When we hand over our 22 bucks at the cinema for a science fiction or fantasy film, we want to take a journey to somewhere quite unlike home. But as much as we want to be amazed by what we see, I think part of this involves our brain. The first thing that charmed us about Narnia was the idea of entering a different world through a portal that was also a childhood hiding place – a wardrobe. THE MATRIX asks what if this entire world were an illusion run for the benefit of others. The TERMINATOR franchise is a cautionary tale about ceding too much power and responsibility to computers.

This last idea seems to overlap with the TRON franchise, but it will take a better written screenplay to make this world interesting. It will require thought and ideas to truly illuminate The Grid. So far, in two movies, TRON has proved to be a himbo when it comes to intellectually stimulating concepts.

Like The Matrix, TRON posits that the people (and programs acting like people) who live in a world without restrictions, will default to a dress code somewhere between superhero cosplay and bondage club casual. I enjoy seeing gorgeous actresses Irma Vepping in a catsuit as much as the next person. But it’s meaningless.  It’s eye candy to sell movie tickets.

Kevin Flynn has been trapped in a computer for 20 years and is sensei to the beautiful Quorra. It’s a somewhat May-December set up. Or to put it another way, he’s old enough to be her Dad and he might be her mother as well. Because Flynn created the world of The Grid, there is some question about where his hot girl sidekick has come from. Questions are begged about Flynn’s psychology.

Other questions are: can one choose to look as dangerous or as attractive as one wishes? If do why is Michael Sheen’s character seemingly a cross between Tommy Steele, David Bowie and A CLOCKWORK ORANGE’s Alex? Also, if it is so simple to attack a virtual person and turn them into digital Lego blocks, should we be too worried about the advancing digi-army?

None of these questions is ever asked, possibly because this is a Disney movie, but also because this new film doesn’t ask interesting questions.  Let’s hope the planned sequels and television series fills in some of the blanks. So far, both the TRONs are a hot date with no conversation.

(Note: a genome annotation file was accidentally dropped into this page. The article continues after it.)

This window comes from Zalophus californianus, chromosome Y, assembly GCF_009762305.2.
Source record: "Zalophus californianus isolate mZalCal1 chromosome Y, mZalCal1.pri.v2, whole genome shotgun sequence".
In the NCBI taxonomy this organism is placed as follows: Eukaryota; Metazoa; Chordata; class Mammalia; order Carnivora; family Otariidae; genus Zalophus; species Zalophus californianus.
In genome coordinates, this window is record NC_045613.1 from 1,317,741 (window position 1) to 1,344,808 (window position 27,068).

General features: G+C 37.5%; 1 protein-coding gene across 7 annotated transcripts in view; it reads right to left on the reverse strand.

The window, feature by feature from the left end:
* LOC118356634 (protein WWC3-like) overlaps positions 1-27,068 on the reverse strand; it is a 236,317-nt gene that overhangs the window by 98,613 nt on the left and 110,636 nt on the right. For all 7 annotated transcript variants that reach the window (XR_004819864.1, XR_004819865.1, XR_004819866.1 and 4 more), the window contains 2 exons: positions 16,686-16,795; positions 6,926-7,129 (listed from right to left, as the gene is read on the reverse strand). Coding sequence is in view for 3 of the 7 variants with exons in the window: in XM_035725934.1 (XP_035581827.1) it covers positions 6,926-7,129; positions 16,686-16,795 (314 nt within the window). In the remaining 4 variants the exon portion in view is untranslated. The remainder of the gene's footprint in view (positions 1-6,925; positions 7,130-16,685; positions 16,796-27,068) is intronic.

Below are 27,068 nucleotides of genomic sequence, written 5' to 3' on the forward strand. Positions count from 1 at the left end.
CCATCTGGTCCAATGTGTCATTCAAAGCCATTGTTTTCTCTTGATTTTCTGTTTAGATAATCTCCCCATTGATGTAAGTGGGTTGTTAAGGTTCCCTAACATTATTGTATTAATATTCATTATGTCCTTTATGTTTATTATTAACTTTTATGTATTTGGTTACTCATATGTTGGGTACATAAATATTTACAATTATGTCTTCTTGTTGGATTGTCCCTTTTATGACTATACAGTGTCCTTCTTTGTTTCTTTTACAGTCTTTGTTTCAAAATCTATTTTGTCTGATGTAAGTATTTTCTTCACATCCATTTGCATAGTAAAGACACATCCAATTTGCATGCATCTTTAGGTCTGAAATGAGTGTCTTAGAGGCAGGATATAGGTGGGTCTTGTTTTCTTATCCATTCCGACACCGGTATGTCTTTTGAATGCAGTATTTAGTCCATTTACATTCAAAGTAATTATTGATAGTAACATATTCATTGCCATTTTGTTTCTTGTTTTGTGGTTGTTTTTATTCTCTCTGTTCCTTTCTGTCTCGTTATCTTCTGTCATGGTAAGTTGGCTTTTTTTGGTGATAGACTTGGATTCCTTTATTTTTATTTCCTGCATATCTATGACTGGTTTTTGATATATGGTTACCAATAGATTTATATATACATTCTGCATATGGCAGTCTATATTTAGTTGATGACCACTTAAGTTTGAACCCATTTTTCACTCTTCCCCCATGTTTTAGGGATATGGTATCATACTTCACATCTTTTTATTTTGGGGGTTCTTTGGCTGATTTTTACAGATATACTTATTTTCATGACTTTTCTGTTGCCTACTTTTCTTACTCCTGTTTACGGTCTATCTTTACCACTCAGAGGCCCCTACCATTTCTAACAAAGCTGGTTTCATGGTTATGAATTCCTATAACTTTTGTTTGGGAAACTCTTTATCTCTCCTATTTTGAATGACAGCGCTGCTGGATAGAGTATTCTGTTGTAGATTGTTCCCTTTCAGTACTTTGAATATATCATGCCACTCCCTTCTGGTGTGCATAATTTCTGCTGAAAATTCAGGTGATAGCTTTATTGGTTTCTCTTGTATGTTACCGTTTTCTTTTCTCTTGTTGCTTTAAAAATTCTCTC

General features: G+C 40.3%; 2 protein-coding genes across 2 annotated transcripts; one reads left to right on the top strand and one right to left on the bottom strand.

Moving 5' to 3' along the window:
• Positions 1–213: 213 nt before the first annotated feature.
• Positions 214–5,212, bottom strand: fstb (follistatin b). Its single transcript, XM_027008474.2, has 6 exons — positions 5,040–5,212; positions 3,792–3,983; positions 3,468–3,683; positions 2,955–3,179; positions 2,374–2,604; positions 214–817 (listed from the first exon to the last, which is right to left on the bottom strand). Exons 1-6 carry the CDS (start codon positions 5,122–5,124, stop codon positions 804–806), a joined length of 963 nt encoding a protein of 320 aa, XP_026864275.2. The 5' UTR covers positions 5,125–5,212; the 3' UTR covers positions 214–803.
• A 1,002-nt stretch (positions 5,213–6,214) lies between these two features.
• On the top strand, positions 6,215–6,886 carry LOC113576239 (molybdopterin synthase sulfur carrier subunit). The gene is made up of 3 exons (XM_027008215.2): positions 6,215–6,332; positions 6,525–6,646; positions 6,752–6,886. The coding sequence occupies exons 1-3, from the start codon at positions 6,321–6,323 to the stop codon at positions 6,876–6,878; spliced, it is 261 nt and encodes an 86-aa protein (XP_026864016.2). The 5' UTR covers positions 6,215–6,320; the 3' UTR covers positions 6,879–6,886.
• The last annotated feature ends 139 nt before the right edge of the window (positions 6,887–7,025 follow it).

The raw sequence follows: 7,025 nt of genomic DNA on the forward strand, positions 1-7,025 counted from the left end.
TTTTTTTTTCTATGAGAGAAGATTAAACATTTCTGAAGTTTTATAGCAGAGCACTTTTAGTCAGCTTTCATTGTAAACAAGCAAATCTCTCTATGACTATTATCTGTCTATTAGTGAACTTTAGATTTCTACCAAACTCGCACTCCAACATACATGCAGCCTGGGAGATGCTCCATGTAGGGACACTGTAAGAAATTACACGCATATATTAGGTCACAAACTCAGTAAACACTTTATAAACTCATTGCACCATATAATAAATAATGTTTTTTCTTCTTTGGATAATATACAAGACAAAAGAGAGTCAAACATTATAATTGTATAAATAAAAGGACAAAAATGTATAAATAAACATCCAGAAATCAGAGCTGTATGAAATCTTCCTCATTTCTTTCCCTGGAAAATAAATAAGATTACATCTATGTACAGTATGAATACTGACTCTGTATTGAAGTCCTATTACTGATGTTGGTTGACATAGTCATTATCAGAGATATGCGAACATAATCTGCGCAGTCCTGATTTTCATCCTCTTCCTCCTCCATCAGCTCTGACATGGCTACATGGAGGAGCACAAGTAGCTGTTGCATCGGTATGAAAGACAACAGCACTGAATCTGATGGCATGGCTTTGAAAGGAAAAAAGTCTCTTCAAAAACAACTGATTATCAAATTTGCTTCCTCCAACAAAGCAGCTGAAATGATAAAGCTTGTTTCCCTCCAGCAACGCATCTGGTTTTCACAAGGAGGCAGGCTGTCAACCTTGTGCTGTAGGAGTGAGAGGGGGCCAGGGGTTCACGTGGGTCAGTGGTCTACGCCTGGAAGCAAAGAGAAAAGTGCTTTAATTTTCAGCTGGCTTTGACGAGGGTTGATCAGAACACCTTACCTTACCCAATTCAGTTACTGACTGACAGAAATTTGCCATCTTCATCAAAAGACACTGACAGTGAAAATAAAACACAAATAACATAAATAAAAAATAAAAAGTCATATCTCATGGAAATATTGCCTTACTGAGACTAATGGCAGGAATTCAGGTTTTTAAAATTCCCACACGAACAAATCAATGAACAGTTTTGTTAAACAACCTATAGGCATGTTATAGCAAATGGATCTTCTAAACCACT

*NB: This piece has been rewritten to mention Daft Punk and The Dude.

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6 Comments

  1. A good review sir! And very fair. I had a good time with Legacy, but as discussed, I don’t hold the original in too high regard. I remember it being nice to look at as a kid, but I couldn’t tell you what it was about, or what happens. Much like yourself, I revisited the first as prep for the new one and I found it very dry, story wise.

    Legacy is pretty to look at, but there’s not much else to it. Much like the first, I struggle to remember what it was actually about. I feel like it’s trying to walk a fine line between fan service for the over 30s, and being simple and accessible enough for the younger crowd – and it doesn’t really succeed at either. I almost think it works the best when it’s not trying to painfully recreate moments from the original with better effects. As you say, hopefully the sequel(s) will be able to break the shackles of its history and move on and tell its own story.

  2. Hi Phil,
    Good review, there is something that has been bugging me about every single review I come across and I was wondering if you could share your opinion on it.

    It bewilders me that every review, whether it be positive or negative, all seem to praise Daft Punk’s soundtrack like it was the greatest matchup in cinema history, some even likened it to Star Wars and John Williams….?!
    As an original soundtrack to the film, was it really that good?

    Personally, I don’t think so.
    The role of musical score is to strengthen any kind of emotional tether between the audience and the onscreen drama, without the audience ever being aware of what the film is doing to them. In other words, it should never draw attention to itself and take a viewer out of the film.
    In the case of Tron Legacy, not only was I conscious of the soundtrack, it failed to boost any kind of drama whatsoever.
    During any emotional scene whether it be the light-cycle chase, a fight sequence or even a tragic moment between father and son, the score never lifted the scene, it was like I was waiting for the music to kick in and to take it over the edge, but it never did, it just kind of lingered. What could’ve been great sequences ended up becoming lifeless and flat. I even heard of people falling asleep.